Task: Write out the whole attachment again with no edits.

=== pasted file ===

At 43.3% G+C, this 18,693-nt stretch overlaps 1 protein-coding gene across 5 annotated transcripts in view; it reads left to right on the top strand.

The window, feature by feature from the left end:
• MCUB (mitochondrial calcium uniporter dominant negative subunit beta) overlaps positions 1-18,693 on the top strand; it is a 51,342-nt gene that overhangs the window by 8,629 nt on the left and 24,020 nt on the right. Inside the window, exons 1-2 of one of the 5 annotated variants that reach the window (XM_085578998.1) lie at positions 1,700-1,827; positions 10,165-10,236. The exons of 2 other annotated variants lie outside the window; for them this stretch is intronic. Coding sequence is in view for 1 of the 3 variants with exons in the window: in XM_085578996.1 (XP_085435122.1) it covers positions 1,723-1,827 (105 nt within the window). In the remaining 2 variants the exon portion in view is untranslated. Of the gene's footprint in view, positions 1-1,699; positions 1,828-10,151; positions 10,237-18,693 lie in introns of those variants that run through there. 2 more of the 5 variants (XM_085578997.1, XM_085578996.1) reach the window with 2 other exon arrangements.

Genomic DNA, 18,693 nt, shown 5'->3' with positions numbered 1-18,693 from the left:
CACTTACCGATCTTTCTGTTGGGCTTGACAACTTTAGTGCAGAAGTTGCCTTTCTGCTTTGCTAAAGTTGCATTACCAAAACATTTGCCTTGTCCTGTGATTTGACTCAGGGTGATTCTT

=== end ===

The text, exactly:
At 43.3% G+C, this 18,693-nt stretch overlaps 1 protein-coding gene across 5 annotated transcripts in view; it reads left to right on the top strand.

The window, feature by feature from the left end:
• MCUB (mitochondrial calcium uniporter dominant negative subunit beta) overlaps positions 1-18,693 on the top strand; it is a 51,342-nt gene that overhangs the window by 8,629 nt on the left and 24,020 nt on the right. Inside the window, exons 1-2 of one of the 5 annotated variants that reach the window (XM_085578998.1) lie at positions 1,700-1,827; positions 10,165-10,236. The exons of 2 other annotated variants lie outside the window; for them this stretch is intronic. Coding sequence is in view for 1 of the 3 variants with exons in the window: in XM_085578996.1 (XP_085435122.1) it covers positions 1,723-1,827 (105 nt within the window). In the remaining 2 variants the exon portion in view is untranslated. Of the gene's footprint in view, positions 1-1,699; positions 1,828-10,151; positions 10,237-18,693 lie in introns of those variants that run through there. 2 more of the 5 variants (XM_085578997.1, XM_085578996.1) reach the window with 2 other exon arrangements.

Genomic DNA, 18,693 nt, shown 5'->3' with positions numbered 1-18,693 from the left:
CACTTACCGATCTTTCTGTTGGGCTTGACAACTTTAGTGCAGAAGTTGCCTTTCTGCTTTGCTAAAGTTGCATTACCAAAACATTTGCCTTGTCCTGTGATTTGACTCAGGGTGATTCTT